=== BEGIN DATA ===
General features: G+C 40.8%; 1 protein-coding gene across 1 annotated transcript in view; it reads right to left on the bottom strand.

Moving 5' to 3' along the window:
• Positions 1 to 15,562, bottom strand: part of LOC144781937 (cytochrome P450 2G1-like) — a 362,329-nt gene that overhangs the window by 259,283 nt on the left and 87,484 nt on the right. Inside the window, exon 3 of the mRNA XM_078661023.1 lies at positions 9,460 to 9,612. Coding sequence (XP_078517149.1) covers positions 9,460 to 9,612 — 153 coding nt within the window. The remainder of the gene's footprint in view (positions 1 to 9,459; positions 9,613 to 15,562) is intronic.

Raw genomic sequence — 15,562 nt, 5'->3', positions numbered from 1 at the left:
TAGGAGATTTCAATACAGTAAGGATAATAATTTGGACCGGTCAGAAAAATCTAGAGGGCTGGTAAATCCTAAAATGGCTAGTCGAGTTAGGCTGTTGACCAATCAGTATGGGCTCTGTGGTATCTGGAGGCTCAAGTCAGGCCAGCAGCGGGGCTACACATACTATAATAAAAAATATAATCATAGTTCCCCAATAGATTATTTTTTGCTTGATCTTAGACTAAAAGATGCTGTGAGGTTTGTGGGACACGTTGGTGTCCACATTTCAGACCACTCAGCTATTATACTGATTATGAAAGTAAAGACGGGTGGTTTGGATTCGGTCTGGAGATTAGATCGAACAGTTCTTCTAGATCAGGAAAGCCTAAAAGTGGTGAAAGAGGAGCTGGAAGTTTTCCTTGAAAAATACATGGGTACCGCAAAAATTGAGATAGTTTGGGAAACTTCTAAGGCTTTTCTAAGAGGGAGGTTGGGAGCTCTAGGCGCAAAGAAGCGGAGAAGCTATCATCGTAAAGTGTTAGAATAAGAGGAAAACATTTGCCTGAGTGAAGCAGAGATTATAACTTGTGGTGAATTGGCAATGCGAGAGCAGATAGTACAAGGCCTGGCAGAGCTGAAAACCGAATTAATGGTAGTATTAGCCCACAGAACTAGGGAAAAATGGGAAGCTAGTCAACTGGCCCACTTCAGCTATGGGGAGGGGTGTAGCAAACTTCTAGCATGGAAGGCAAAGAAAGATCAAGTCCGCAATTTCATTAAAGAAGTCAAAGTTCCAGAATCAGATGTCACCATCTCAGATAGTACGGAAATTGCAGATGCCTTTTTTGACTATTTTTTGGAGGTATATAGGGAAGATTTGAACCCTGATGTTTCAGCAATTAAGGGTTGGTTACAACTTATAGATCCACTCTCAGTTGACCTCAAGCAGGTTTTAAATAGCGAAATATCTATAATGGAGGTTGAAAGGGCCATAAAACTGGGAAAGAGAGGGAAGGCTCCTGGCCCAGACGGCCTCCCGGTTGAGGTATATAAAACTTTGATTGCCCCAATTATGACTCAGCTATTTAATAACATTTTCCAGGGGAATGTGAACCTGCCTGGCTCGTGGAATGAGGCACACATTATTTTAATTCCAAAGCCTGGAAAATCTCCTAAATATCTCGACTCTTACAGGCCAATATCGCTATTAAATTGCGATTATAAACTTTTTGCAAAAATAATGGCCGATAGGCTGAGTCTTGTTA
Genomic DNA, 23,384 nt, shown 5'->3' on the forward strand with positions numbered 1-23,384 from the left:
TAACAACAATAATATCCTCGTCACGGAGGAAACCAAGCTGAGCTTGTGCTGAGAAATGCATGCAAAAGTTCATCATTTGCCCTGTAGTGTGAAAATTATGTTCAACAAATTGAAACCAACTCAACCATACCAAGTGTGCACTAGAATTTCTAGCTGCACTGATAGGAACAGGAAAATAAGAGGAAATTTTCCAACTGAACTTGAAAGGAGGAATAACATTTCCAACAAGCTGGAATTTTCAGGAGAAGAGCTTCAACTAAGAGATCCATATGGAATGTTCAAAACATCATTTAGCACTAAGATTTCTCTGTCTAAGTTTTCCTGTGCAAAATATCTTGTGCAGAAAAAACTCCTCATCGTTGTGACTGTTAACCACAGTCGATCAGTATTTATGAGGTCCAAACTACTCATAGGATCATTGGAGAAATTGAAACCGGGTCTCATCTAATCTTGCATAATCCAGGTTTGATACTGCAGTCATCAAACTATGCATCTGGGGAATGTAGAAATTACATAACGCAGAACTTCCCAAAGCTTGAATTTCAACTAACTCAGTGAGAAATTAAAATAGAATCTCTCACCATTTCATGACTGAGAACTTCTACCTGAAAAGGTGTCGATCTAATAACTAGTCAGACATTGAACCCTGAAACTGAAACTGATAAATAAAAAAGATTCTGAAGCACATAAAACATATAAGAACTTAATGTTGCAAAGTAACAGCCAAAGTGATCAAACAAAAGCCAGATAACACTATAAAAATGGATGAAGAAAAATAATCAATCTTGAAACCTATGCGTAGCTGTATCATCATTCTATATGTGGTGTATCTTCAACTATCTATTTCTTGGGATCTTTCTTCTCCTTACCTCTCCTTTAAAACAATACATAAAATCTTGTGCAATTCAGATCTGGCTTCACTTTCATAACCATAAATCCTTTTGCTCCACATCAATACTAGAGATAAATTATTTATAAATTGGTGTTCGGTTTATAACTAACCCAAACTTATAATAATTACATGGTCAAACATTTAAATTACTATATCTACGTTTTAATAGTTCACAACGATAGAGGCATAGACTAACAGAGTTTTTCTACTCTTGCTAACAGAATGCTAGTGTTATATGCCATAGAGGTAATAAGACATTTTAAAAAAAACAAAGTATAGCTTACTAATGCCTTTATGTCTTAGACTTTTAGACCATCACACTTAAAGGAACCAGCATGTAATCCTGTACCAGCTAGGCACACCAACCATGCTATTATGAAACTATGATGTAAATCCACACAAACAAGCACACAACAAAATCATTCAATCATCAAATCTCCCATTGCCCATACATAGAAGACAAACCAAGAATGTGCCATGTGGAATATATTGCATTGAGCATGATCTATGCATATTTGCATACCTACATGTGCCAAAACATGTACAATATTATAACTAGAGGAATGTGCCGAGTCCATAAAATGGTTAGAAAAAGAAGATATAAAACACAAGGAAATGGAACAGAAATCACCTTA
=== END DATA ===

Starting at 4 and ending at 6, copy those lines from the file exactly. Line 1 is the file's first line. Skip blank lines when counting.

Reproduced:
Raw genomic sequence — 15,562 nt, 5'->3', positions numbered from 1 at the left:
TAGGAGATTTCAATACAGTAAGGATAATAATTTGGACCGGTCAGAAAAATCTAGAGGGCTGGTAAATCCTAAAATGGCTAGTCGAGTTAGGCTGTTGACCAATCAGTATGGGCTCTGTGGTATCTGGAGGCTCAAGTCAGGCCAGCAGCGGGGCTACACATACTATAATAAAAAATATAATCATAGTTCCCCAATAGATTATTTTTTGCTTGATCTTAGACTAAAAGATGCTGTGAGGTTTGTGGGACACGTTGGTGTCCACATTTCAGACCACTCAGCTATTATACTGATTATGAAAGTAAAGACGGGTGGTTTGGATTCGGTCTGGAGATTAGATCGAACAGTTCTTCTAGATCAGGAAAGCCTAAAAGTGGTGAAAGAGGAGCTGGAAGTTTTCCTTGAAAAATACATGGGTACCGCAAAAATTGAGATAGTTTGGGAAACTTCTAAGGCTTTTCTAAGAGGGAGGTTGGGAGCTCTAGGCGCAAAGAAGCGGAGAAGCTATCATCGTAAAGTGTTAGAATAAGAGGAAAACATTTGCCTGAGTGAAGCAGAGATTATAACTTGTGGTGAATTGGCAATGCGAGAGCAGATAGTACAAGGCCTGGCAGAGCTGAAAACCGAATTAATGGTAGTATTAGCCCACAGAACTAGGGAAAAATGGGAAGCTAGTCAACTGGCCCACTTCAGCTATGGGGAGGGGTGTAGCAAACTTCTAGCATGGAAGGCAAAGAAAGATCAAGTCCGCAATTTCATTAAAGAAGTCAAAGTTCCAGAATCAGATGTCACCATCTCAGATAGTACGGAAATTGCAGATGCCTTTTTTGACTATTTTTTGGAGGTATATAGGGAAGATTTGAACCCTGATGTTTCAGCAATTAAGGGTTGGTTACAACTTATAGATCCACTCTCAGTTGACCTCAAGCAGGTTTTAAATAGCGAAATATCTATAATGGAGGTTGAAAGGGCCATAAAACTGGGAAAGAGAGGGAAGGCTCCTGGCCCAGACGGCCTCCCGGTTGAGGTATATAAAACTTTGATTGCCCCAATTATGACTCAGCTATTTAATAACATTTTCCAGGGGAATGTGAACCTGCCTGGCTCGTGGAATGAGGCACACATTATTTTAATTCCAAAGCCTGGAAAATCTCCTAAATATCTCGACTCTTACAGGCCAATATCGCTATTAAATTGCGATTATAAACTTTTTGCAAAAATAATGGCCGATAGGCTGAGTCTTGTTA
Genomic DNA, 23,384 nt, shown 5'->3' on the forward strand with positions numbered 1-23,384 from the left: